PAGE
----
Wednesday, 13 April 2016

SPHPM study finds factors affecting father-to-infant attachment

Researchers from the Jean Hailes Research Unit (JHRU) at SPHPM have had their study on father-to-infant attachment at six months postpartum published in the Journal of Reproductive and Infant Psychology.

Research Fellow Dr Karen Wynter with colleagues Dr Heather Rowe, Dr Thach Tran and Professor Jane Fisher, led the analysis of data from 270 Victorian fathers recruited from the community during routine home visits by Maternal and Child Health nurses following the birth of their baby.

The study fills an important gap in evidence on father-to-infant attachment; to date much of the evidence generated in parent-to-infant attachment focuses on mothers.

While previous research has found that poor father-to-infant attachment has long-term consequences for infant growth and development, the objective in this study was identify factors associated with father-to-infant attachment at six months postpartum.

The team conducted telephone interviews at four weeks, and then at six months postpartum using a number of different questionnaires measuring: parental attachment, quality of intimate partner relationship, and symptoms of depression and anxiety.

“The results of this study demonstrate that poorer father-to-infant attachment at six months postpartum is significantly associated with both individual and partner relationship factors,” said Dr Wynter.

“Specifically, fathers with personality traits such as lack of assertiveness and oversensitivity to the opinion of others, those with more depression and anxiety symptoms and those who reported that their partner criticised the way they cared for their infant reported poorer father-to-infant attachment.”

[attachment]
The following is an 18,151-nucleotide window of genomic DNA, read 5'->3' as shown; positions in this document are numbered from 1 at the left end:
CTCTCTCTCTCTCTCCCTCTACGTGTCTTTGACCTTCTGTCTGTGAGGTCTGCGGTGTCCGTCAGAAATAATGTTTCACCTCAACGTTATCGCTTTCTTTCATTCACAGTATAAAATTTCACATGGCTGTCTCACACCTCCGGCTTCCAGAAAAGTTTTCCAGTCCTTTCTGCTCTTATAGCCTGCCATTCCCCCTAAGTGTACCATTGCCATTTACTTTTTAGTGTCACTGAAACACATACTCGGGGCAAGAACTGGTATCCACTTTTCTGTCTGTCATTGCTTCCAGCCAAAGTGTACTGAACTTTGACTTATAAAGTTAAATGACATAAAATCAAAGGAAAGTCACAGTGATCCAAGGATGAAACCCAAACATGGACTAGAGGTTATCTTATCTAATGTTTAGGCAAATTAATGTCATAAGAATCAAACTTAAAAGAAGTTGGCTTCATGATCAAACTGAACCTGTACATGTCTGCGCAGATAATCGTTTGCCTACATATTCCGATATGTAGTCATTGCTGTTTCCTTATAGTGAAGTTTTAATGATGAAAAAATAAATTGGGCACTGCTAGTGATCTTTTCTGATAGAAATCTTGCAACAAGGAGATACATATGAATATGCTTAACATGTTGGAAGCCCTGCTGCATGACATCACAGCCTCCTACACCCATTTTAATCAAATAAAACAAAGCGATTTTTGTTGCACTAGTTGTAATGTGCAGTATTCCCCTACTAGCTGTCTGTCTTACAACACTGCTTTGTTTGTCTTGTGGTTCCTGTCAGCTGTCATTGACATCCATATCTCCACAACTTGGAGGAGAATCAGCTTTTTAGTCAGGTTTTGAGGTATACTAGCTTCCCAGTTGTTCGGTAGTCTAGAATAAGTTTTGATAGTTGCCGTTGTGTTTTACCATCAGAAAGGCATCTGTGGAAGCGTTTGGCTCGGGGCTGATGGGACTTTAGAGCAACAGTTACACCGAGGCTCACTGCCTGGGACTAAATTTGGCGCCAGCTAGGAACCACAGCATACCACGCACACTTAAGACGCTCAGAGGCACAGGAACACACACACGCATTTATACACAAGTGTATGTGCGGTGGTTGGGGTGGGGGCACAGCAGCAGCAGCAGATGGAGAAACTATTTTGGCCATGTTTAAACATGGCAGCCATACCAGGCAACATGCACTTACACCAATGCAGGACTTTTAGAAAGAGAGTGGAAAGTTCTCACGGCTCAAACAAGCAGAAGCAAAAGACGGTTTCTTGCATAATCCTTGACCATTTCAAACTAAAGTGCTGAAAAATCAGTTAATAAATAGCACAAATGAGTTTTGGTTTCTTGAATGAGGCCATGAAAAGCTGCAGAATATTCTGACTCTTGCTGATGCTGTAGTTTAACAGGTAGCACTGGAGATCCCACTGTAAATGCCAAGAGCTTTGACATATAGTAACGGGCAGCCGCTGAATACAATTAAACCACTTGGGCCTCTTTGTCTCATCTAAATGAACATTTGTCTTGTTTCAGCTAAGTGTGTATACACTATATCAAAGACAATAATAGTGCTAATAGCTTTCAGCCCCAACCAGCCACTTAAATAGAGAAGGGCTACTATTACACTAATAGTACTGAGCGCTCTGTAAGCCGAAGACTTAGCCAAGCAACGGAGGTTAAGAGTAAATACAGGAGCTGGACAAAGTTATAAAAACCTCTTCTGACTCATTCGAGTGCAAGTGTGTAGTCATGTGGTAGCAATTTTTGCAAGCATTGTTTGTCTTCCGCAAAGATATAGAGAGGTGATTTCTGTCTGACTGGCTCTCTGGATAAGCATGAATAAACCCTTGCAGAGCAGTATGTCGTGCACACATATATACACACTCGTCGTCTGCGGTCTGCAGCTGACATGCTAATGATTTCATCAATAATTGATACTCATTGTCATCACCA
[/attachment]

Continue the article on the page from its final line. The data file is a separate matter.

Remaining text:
The key finding from the study was that if mothers criticised the way a father cares for a baby, it negatively affects the bond that he has with the baby.

The researchers said the study has important implications for primary health care providers and that postnatal care should include men to assess and address their specific needs early in the postpartum period.

The researchers said that critical behaviour by the partner was a potentially modifiable risk factor for poor father-to-infant attachment, and that programs focusing on building parents’ skills to provide sensitive, affirming care for each other and for the infant were vitally important.

“Because new parents have regular contact with Maternal and Child Health Nurses and - to a lesser extent - doctors, these health care providers have a unique opportunity to show parents what sensitive, responsive baby care looks like. They can also spread the word among parents that criticising each other is not only bad for their own relationship, but can affect the baby’s emotional development too,” said Dr Wynter.

The study was funded by a medical grant from The Jack Brockhoff Foundation.

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